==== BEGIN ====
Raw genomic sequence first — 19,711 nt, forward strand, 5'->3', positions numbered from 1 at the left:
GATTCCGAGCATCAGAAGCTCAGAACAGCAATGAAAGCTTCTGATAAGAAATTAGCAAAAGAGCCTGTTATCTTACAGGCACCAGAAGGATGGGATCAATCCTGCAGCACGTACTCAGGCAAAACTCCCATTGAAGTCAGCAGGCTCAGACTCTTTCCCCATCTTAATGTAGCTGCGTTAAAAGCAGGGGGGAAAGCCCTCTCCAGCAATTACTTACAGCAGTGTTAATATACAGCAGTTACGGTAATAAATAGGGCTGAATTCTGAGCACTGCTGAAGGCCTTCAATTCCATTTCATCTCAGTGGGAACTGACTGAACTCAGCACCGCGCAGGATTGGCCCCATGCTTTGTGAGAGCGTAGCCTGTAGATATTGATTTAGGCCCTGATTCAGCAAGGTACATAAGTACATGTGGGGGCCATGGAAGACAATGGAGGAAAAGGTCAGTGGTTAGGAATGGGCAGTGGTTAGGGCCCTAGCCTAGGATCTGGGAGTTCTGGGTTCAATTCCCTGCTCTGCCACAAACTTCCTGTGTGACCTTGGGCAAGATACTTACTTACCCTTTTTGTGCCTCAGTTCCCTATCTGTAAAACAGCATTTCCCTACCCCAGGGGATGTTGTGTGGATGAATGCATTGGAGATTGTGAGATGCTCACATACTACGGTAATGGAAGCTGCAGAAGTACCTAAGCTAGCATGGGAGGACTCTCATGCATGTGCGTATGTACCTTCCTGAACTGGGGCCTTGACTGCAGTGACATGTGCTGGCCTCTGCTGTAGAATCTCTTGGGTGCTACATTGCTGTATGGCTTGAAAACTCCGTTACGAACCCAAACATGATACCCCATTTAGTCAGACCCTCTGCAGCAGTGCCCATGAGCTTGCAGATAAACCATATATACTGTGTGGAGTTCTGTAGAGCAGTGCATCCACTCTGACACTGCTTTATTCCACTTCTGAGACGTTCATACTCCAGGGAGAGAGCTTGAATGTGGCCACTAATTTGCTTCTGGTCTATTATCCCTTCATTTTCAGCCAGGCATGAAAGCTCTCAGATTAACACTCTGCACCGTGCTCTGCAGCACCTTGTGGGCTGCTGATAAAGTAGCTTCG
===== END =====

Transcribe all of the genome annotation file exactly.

Raw genomic sequence first — 19,711 nt, forward strand, 5'->3', positions numbered from 1 at the left:
GATTCCGAGCATCAGAAGCTCAGAACAGCAATGAAAGCTTCTGATAAGAAATTAGCAAAAGAGCCTGTTATCTTACAGGCACCAGAAGGATGGGATCAATCCTGCAGCACGTACTCAGGCAAAACTCCCATTGAAGTCAGCAGGCTCAGACTCTTTCCCCATCTTAATGTAGCTGCGTTAAAAGCAGGGGGGAAAGCCCTCTCCAGCAATTACTTACAGCAGTGTTAATATACAGCAGTTACGGTAATAAATAGGGCTGAATTCTGAGCACTGCTGAAGGCCTTCAATTCCATTTCATCTCAGTGGGAACTGACTGAACTCAGCACCGCGCAGGATTGGCCCCATGCTTTGTGAGAGCGTAGCCTGTAGATATTGATTTAGGCCCTGATTCAGCAAGGTACATAAGTACATGTGGGGGCCATGGAAGACAATGGAGGAAAAGGTCAGTGGTTAGGAATGGGCAGTGGTTAGGGCCCTAGCCTAGGATCTGGGAGTTCTGGGTTCAATTCCCTGCTCTGCCACAAACTTCCTGTGTGACCTTGGGCAAGATACTTACTTACCCTTTTTGTGCCTCAGTTCCCTATCTGTAAAACAGCATTTCCCTACCCCAGGGGATGTTGTGTGGATGAATGCATTGGAGATTGTGAGATGCTCACATACTACGGTAATGGAAGCTGCAGAAGTACCTAAGCTAGCATGGGAGGACTCTCATGCATGTGCGTATGTACCTTCCTGAACTGGGGCCTTGACTGCAGTGACATGTGCTGGCCTCTGCTGTAGAATCTCTTGGGTGCTACATTGCTGTATGGCTTGAAAACTCCGTTACGAACCCAAACATGATACCCCATTTAGTCAGACCCTCTGCAGCAGTGCCCATGAGCTTGCAGATAAACCATATATACTGTGTGGAGTTCTGTAGAGCAGTGCATCCACTCTGACACTGCTTTATTCCACTTCTGAGACGTTCATACTCCAGGGAGAGAGCTTGAATGTGGCCACTAATTTGCTTCTGGTCTATTATCCCTTCATTTTCAGCCAGGCATGAAAGCTCTCAGATTAACACTCTGCACCGTGCTCTGCAGCACCTTGTGGGCTGCTGATAAAGTAGCTTCG